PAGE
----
- Term Papers, Book Reports, Research Papers and College Essays

Theories, Models, and Decision Making

Essay by   •  December 15, 2010  •  Research Paper  •  843 Words (4 Pages)  •  1,603 Views

Essay Preview: Theories, Models, and Decision Making

Report this essay
Page 1 of 4

Theories, Models, and Decision Making

There are many theories, models, and principles in describing the ways that people make decisions. The expected utility theory is based on a normative theory of behavior. It describes how people would behave if they followed certain requirement of rational decision making (Plous, 1993, p. 80). Further studies showed that paradoxes such as framing effects violated the principles of expected utility theory which made researches turn to alternative models of decision making (Plous, 1993, p. 93). Other models are described as descriptive models of decision making which is a model of how people actually make decisions. There are many different reasons why people make the decisions that they do and many different models, theories and principles that explain those reasons.

If all the people in the world were perfectly rational decisions makers then evaluating the problems for activity one and choosing the correct alternatives would be calculated and the expected utility maximized (Plous, 1993, p. 95). According to the expected utility theory the correct answer to activity one should have been Alternative A in the first problem and Alternative A in the second problem or Alternative B in the first problem and Alternative B in the second problem. In most cases people chose Alternative A for the first problem and Alternative B for the second problem (Plous, 1993, p. 85). This can be explained by using The Prospect Theory. The Prospect Theory predicts that preferences will depend on how a problem is framed. If the outcome is viewed as gain then decision makers will tend to be risk averse. If the outcome is viewed as loss the decision makers will be risk seeking (Plous, 1993, p. 97).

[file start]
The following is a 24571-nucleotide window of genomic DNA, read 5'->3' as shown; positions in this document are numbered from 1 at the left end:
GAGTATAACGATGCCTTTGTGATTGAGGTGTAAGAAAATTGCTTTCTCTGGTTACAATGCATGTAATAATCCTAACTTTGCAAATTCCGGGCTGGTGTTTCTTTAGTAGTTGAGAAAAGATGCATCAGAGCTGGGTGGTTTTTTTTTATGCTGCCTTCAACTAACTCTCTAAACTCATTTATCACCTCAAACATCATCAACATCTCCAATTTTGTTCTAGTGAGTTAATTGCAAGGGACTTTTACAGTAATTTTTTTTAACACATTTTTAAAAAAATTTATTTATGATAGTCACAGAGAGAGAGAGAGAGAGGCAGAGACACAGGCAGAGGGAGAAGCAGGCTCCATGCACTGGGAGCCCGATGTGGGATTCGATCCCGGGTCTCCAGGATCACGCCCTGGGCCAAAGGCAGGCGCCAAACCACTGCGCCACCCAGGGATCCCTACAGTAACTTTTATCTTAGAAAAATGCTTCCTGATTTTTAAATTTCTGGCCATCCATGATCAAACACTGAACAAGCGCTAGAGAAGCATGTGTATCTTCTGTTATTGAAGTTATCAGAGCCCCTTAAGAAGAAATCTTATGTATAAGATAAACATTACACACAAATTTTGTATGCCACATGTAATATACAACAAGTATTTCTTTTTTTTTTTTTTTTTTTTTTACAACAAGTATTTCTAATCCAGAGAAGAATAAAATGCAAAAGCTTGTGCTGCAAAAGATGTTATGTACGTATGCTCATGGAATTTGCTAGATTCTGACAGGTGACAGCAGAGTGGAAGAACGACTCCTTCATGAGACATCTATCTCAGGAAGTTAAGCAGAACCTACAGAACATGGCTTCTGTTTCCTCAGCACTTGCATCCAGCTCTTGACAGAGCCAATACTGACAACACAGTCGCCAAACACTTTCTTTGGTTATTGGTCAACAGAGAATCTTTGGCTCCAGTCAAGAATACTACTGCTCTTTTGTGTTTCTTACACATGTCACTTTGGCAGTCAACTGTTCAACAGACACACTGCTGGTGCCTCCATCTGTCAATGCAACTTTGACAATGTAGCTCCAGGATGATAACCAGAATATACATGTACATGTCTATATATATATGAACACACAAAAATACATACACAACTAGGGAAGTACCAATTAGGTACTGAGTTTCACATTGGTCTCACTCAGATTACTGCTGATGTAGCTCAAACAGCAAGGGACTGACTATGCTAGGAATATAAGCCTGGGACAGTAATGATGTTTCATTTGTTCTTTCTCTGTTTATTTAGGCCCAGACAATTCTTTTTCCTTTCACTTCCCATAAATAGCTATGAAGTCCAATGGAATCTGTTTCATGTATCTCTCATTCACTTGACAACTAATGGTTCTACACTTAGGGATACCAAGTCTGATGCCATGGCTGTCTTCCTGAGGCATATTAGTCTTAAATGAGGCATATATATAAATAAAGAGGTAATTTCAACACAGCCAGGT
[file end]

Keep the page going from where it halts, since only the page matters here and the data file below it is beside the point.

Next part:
In activity two 80 percent of the students that responded to this study indicated that they would not purchase probabilistic insurance. This finding is predicted by the prospect theory. The prospect theory predicts a certainty effect. The certainty effect shows that most people are risk averse and prefer that risk be eliminated rather than reduced (Plous, 1993, p.100).

Activity three is based more on probabilities and can be calculated to determine the approximate outcome. This is based on the earliest version of the utility theory. The expected utility theory assumes that decisions makers value a 50 percent change of winning (Plous, 1993, p. 98). Even though this game based on the probabilities of winning and the sum is equal to infinity very few people would pay more than a few dollars to play this game.

Activity four is based on the prospect theory. In problem 1 three out of four chose alternative A. This can be explained by the way the decision was framed and also because people tend to ignore or overweight small probabilities and pay more attention to or underweight moderate and high probabilities ( Plous, 1993, p. 98

In activity five a determination had to be made on how to choose a new professor while controlling the ballot. The correct decision could be seen as a non-compensatory strategy elimination-by-aspects or as an intransitivity which is a paradox in the transitivity principal.

Looking at



Download as:   txt (5 Kb)   pdf (78.2 Kb)   docx (10.3 Kb)  
Continue for 3 more pages »
Only available on